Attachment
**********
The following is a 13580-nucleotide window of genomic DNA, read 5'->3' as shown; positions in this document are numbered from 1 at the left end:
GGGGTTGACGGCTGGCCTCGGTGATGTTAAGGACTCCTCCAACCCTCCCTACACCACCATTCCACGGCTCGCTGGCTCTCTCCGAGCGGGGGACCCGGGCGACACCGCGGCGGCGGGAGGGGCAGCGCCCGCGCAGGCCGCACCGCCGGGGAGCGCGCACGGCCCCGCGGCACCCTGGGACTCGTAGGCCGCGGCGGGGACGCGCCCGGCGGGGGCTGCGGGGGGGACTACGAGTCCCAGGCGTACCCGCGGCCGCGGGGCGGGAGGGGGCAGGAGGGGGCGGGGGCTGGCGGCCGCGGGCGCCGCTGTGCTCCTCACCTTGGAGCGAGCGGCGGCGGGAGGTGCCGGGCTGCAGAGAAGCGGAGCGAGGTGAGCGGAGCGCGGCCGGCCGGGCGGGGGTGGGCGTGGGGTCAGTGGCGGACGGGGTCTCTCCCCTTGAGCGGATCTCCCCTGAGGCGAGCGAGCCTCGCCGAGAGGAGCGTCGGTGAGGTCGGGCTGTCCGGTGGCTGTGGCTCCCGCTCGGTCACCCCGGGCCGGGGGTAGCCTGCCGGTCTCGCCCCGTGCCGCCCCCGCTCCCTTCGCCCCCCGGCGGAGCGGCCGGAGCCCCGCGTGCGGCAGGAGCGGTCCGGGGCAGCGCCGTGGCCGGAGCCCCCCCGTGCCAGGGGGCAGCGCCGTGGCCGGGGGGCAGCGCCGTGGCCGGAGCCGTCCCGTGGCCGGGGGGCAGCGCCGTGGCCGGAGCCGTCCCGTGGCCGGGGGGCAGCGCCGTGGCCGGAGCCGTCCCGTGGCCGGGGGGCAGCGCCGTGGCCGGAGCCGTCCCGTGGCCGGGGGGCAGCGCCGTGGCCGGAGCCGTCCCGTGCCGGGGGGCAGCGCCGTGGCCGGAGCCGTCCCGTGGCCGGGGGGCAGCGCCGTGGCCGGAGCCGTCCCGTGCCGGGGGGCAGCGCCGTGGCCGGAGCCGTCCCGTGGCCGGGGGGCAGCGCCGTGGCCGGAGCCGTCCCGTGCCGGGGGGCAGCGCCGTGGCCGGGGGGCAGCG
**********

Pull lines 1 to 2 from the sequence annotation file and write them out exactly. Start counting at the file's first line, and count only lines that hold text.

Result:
The following is a 13580-nucleotide window of genomic DNA, read 5'->3' as shown; positions in this document are numbered from 1 at the left end:
GGGGTTGACGGCTGGCCTCGGTGATGTTAAGGACTCCTCCAACCCTCCCTACACCACCATTCCACGGCTCGCTGGCTCTCTCCGAGCGGGGGACCCGGGCGACACCGCGGCGGCGGGAGGGGCAGCGCCCGCGCAGGCCGCACCGCCGGGGAGCGCGCACGGCCCCGCGGCACCCTGGGACTCGTAGGCCGCGGCGGGGACGCGCCCGGCGGGGGCTGCGGGGGGGACTACGAGTCCCAGGCGTACCCGCGGCCGCGGGGCGGGAGGGGGCAGGAGGGGGCGGGGGCTGGCGGCCGCGGGCGCCGCTGTGCTCCTCACCTTGGAGCGAGCGGCGGCGGGAGGTGCCGGGCTGCAGAGAAGCGGAGCGAGGTGAGCGGAGCGCGGCCGGCCGGGCGGGGGTGGGCGTGGGGTCAGTGGCGGACGGGGTCTCTCCCCTTGAGCGGATCTCCCCTGAGGCGAGCGAGCCTCGCCGAGAGGAGCGTCGGTGAGGTCGGGCTGTCCGGTGGCTGTGGCTCCCGCTCGGTCACCCCGGGCCGGGGGTAGCCTGCCGGTCTCGCCCCGTGCCGCCCCCGCTCCCTTCGCCCCCCGGCGGAGCGGCCGGAGCCCCGCGTGCGGCAGGAGCGGTCCGGGGCAGCGCCGTGGCCGGAGCCCCCCCGTGCCAGGGGGCAGCGCCGTGGCCGGGGGGCAGCGCCGTGGCCGGAGCCGTCCCGTGGCCGGGGGGCAGCGCCGTGGCCGGAGCCGTCCCGTGGCCGGGGGGCAGCGCCGTGGCCGGAGCCGTCCCGTGGCCGGGGGGCAGCGCCGTGGCCGGAGCCGTCCCGTGGCCGGGGGGCAGCGCCGTGGCCGGAGCCGTCCCGTGCCGGGGGGCAGCGCCGTGGCCGGAGCCGTCCCGTGGCCGGGGGGCAGCGCCGTGGCCGGAGCCGTCCCGTGCCGGGGGGCAGCGCCGTGGCCGGAGCCGTCCCGTGGCCGGGGGGCAGCGCCGTGGCCGGAGCCGTCCCGTGCCGGGGGGCAGCGCCGTGGCCGGGGGGCAGCG